The West of England is one of just six local initiatives across the UK to receive a major cash boost to increase tree cover in the area.
It will receive almost £260K from the Woodland Trust’s Emergency Tree Fund – a pot of cash awarded in grants to local authorities across the country to plant trees and create green spaces.
The funding is part of an overall £2.1 million package of support from the Amazon’s Right Now Climate Fund.
The Enduring Roots and New Shoots project which covers the West of England – including the likes of Bath and Bristol – aims to plant more than 24,000 native trees, increasing green space and boosting local ecosystems. The collective vision is to double tree cover.
Dr Darren Moorcroft, the Woodland Trust’s Chief Executive, said this funding will help local authorities overcome barriers which prevent them from taking action, through using trees and woods, to help address the twin threats of climate change and biodiversity loss.
“With the droughts this year, it has shown us it has never been more important to look at how we adapt to the changing climate in this country.
“A key part of this will be planting more trees and protecting what we have for the many benefits they bring – they help purify our air, cool our towns and cities, make land more resilient to combating flooding and enhancing well-being.
“Whilst we can plant and protect trees on our land, we cannot tackle this alone, and it needs to be done in a strategic way across large areas.
“This funding, thanks to generous support from Amazon, gets to the heart of the matter by targeting councils. With so many financial strains it can be tough for them to take action in this area. The Emergency Tree Fund will give them the tools to create and plan for more woodland, combining our expertise in unlocking land for woodland creation and management – making a difference to people’s lives on a large scale.”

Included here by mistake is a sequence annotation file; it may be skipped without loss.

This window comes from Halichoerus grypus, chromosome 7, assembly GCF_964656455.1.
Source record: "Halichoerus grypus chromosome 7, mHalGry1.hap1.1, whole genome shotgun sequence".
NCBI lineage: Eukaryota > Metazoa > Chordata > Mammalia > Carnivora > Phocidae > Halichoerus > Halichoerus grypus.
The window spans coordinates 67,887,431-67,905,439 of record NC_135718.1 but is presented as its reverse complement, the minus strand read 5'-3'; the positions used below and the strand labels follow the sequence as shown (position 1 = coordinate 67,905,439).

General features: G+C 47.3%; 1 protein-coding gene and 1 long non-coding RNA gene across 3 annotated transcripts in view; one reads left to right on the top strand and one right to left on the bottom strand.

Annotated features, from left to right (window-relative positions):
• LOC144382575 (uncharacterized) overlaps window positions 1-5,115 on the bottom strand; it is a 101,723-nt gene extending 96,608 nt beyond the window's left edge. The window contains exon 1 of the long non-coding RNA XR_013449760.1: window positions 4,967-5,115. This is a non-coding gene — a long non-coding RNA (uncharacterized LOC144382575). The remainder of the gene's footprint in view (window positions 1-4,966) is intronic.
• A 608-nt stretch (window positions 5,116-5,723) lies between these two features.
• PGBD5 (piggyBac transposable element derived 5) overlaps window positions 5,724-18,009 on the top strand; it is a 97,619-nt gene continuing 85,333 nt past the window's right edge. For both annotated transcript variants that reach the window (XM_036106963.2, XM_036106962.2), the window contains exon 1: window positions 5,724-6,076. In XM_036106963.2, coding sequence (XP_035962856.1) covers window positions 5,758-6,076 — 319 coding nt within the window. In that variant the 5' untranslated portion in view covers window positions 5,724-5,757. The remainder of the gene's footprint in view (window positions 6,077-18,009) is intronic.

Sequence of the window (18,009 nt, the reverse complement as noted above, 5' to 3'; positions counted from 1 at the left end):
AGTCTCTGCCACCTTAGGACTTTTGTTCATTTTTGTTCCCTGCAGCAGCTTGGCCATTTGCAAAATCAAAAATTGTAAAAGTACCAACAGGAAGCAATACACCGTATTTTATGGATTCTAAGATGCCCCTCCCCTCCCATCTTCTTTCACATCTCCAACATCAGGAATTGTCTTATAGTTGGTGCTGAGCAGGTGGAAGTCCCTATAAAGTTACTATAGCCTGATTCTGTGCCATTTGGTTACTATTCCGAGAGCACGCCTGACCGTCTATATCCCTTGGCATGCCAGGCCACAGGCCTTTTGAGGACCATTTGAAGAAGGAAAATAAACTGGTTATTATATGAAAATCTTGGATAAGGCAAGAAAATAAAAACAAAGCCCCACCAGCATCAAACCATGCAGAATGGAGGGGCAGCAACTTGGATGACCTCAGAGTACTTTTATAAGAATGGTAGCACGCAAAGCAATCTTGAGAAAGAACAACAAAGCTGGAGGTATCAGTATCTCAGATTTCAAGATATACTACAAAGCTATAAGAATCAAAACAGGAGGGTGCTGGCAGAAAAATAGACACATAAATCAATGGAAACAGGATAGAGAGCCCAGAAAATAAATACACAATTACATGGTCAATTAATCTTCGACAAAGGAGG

Other participating councils in this latest raft from funding include Doncaster Council, which is looking to increase tree cover from 12.6 per cent to 17 per cent, and the West Midlands Combined Authority which is looking to plant 5.7 million trees by 2026. And Scotland’s International Environment Centre (University of Stirling), Mid and East Antrim Borough Council in Northern Ireland and Wrexham County Borough Council in Wales are also among those to benefit.
“The Woodland Trust has a history of science-based and community-focused work that has a meaningful and lasting impact on biodiversity in the UK, which is why we have chosen to support them as one of our first UK Right Now Climate Fund commitments”, said Zak Watts, Director of Europe Sustainability, Amazon.
“Alongside co-founding the Climate Pledge in 2019 and making a commitment to achieve net-zero carbon by 2040, we are making significant contributions to nature-based nature-based solutions to supplement our own carbon-reduction efforts and help restore and preserve the natural world. We are proud to support the charity’s Emergency Tree Fund and look forward seeing 450,000 more trees planted in local authorities across the UK.”
The Woodland Trust Emergency Tree Fund is one of the first projects in the UK receiving support through Amazon’s $100 million Right Now Climate Fund. With €20 million committed to projects across the UK and Europe, the fund has been set up to conserve, restore and improve forests, wetlands and grasslands, protecting wildlife habitats, biodiversity and quality of life for communities.
The Woodland Trust continues to support the 12 local authorities to plant new trees and woodlands which it supported through phase one – developing tree strategies, map canopy cover, establish new tree nurseries, engage landowners and communities and deliver volunteer programmes. This second phase will be rolled out in the coming weeks.
More on the Trust’s Emergency Tree Fund from last year’s package is here: https://www.woodlandtrust.org.uk/press-centre/2021/03/emergency-tree-fund/
Notes to editors
About the Woodland Trust
The Woodland Trust is the largest woodland conservation charity in the UK. It has over 500,000 supporters. It wants to see a UK rich in native woods and trees for people and wildlife.
The Trust has three key aims:
- protect ancient woodland which is rare, unique and irreplaceable
- restoration of damaged ancient woodland, bringing precious pieces of our natural history back to life
- Plant native trees and woods with the aim of creating resilient landscapes for people and wildlife. Established in 1972, the Woodland Trust now has over 1,000 sites in its care covering approximately 29,000 hectares. Access to its woods is free so everyone can benefit from woods and trees.
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